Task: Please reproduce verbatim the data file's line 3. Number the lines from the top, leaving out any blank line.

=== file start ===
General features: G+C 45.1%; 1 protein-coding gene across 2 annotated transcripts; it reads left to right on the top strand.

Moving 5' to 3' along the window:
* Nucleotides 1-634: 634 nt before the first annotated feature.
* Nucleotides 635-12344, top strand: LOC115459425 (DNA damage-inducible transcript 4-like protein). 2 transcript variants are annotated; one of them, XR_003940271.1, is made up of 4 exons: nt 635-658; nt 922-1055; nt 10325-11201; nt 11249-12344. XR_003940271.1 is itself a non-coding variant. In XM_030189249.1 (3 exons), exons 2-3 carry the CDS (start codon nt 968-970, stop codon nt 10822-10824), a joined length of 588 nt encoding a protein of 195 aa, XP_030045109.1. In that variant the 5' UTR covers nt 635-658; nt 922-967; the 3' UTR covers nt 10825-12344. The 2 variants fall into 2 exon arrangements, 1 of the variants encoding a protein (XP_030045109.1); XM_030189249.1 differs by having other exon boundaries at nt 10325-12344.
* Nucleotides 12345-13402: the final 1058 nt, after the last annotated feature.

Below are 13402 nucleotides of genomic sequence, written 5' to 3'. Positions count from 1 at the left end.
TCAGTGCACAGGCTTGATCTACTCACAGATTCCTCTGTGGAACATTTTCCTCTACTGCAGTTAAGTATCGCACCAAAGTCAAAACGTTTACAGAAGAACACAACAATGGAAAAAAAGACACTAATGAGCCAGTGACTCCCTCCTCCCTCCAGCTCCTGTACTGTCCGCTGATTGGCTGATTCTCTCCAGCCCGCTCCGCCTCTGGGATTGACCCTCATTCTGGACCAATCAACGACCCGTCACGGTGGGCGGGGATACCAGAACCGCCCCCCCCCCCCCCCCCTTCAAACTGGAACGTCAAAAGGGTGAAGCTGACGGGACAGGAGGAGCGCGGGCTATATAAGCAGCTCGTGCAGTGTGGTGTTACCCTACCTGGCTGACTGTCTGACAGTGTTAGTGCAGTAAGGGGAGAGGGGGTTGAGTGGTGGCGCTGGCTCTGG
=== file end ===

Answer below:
* Nucleotides 1-634: 634 nt before the first annotated feature.